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posted by Woods on Friday April 25 2014, @02:34PM   Printer-friendly
from the my-favorite-kind-of-switch dept.

The California Senate on Thursday voted down a state measure that would require smarter anti-theft security on smartphones. The bill, introduced by State Senator Mark Leno and sponsored by George Gascon, San Francisco's district attorney, would have required a so-called kill switch which would render a smartphone useless after it was stolen on all smartphones sold in California. The proposal needed 21 votes to pass in the 40-member chamber. After debate on Thursday morning at the Capitol, in Sacramento, it fell two votes short of passing, with a final count of 19 to 17 in favor.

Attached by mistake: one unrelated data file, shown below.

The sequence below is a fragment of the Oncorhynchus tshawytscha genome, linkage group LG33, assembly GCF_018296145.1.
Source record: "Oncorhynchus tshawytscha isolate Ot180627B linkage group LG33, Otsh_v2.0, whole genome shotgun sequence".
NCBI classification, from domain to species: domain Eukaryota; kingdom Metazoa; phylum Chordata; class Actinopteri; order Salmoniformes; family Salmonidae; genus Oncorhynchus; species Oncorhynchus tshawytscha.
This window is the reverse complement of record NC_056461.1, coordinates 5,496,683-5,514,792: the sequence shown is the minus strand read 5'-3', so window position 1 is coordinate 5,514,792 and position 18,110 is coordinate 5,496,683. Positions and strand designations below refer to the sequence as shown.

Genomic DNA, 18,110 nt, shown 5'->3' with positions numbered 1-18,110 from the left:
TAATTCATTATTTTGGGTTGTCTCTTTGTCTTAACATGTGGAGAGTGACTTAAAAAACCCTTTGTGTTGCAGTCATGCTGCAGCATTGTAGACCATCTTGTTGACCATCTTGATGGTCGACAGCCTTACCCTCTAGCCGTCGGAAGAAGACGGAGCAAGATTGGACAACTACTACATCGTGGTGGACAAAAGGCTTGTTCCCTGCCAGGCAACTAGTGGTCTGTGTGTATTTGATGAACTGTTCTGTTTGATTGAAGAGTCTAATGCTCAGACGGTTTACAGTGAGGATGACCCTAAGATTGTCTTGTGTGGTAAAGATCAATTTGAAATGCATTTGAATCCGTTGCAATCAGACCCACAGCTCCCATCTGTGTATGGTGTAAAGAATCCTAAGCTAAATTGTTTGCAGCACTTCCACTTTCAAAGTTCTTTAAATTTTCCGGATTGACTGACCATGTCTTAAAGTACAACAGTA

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  • (Score: 2) by Open4D on Friday April 25 2014, @09:07PM

    by Open4D (371) Subscriber Badge on Friday April 25 2014, @09:07PM (#36350) Journal

    IMEI's can be changed in software (for rooted phones).

    That's what worries me about these proposed laws. Wouldn't they require users to be locked out from full control over their phones?

    Even if theoretically the answer were no, I fear in practice that's what would happen. Manufacturers already have mixed feelings towards making phones rootable. With a law like this, the easiest thing to do is surely remove as much control over the phone as possible (except the officially supported features).

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